Daniella Fishman, Culture & Business Editor |
As my final semester crawls to a close, it’s easy to stand at the finish line completely dumbfounded at the warzone I just crossed. The last year and a half of my college career have been robbed in the wake of COVID-19. From the second my hands touch my diploma, I know I’ll hear praise for being able to finish school regardless of the pandemic. Coworkers will share the trials and tribulation they experienced finishing their degrees with this added baggage. All will mourn the last bit of youth lost as a result. Yet, I sit here writing this, and I can’t help but reflect on my previous college years with fondness. Something that I never believed I would say while I was living through them. The difficulties presented to me year after year felt worse than the last, and while my overdramatic mind may, at the time, have felt like my world was ending, I now see it as a journey towards finding myself—another drop in the bucket of life.
Entering my freshman year, I was catapulted into a world I had only seen in movies. Parties that seemed to happen daily, bouncing from dorm to dorm searching for new memories, staying up late, going to class early—it was all new to me. For the first few months, everyone greeted one another with open arms and kind smiles, an act that I carried through the rest of my college career. All people want is to feel accepted and welcomed, especially when coming into a situation they are uncomfortable with (incoming freshmen, parties, etc.). Freshman year taught me the importance of opening yourself up to those around you. Everyone has lessons they will teach you, some good, some bad, but all worth exploring. Being someone who accepts and listens to everyone will garner you the affection of others.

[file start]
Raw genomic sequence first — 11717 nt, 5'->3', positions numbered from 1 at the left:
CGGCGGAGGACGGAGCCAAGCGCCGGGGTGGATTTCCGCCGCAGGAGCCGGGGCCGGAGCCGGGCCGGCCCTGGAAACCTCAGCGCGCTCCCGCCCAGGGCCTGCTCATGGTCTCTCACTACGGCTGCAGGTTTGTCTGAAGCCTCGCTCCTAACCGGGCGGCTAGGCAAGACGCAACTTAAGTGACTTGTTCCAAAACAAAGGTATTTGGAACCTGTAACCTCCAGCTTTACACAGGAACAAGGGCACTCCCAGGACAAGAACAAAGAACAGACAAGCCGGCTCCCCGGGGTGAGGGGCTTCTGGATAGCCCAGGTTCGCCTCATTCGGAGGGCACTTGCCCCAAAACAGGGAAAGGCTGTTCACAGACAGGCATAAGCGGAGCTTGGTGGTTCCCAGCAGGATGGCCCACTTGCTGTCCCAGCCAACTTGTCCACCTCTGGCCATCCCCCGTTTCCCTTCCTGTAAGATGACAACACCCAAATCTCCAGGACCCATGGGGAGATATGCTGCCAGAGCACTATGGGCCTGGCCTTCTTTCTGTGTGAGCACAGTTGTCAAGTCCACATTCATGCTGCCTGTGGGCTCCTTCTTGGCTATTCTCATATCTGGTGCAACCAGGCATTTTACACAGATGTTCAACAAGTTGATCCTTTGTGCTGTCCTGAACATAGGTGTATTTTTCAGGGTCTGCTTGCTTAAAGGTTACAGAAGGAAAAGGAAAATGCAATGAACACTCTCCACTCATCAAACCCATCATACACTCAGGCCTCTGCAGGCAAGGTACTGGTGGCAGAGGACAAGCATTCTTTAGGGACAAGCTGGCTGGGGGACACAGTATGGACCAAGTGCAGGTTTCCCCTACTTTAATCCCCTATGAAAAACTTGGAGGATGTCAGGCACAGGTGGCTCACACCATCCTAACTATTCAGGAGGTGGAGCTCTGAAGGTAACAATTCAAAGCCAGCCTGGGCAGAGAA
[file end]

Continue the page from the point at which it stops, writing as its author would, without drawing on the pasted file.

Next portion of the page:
As freshman year shifted into sophomore year, more and more of my friends began getting swept up into Greek life and other various organizations. Once you become part of a group, the promise of guaranteed friendship is too enticing for any freshman to ignore. I have already written at length about my sorority experience, so I will spare you the retelling of that tale. However, it was one of the most crucial moments of my college career.
The decision to rush my sophomore year sparked an internal wakeup-call. I had become unhappy with the person who I had tried to become for the sake of “fitting in.” I felt as though I had lost the old Dani, and I missed her. Sophomore year was when I promised myself that I would never again change myself to appease or gain the validation of anyone other than myself. You don’t need to belong to a group to feel whole.
I spent most of my junior year getting my mind back on track; I developed a consistent routine with my personal life and studies. As the winter semester drew to a close, I prepared myself for the mystical world outside of college. I had begun to take a step in the right direction, my priorities were all in line… and then COVID happened.
Everything that I had spent meticulously setting up had been thrown into complete disarray. Life’s routine crumbled, and I, along with the entire world, was forced to accept a reality I had not planned for.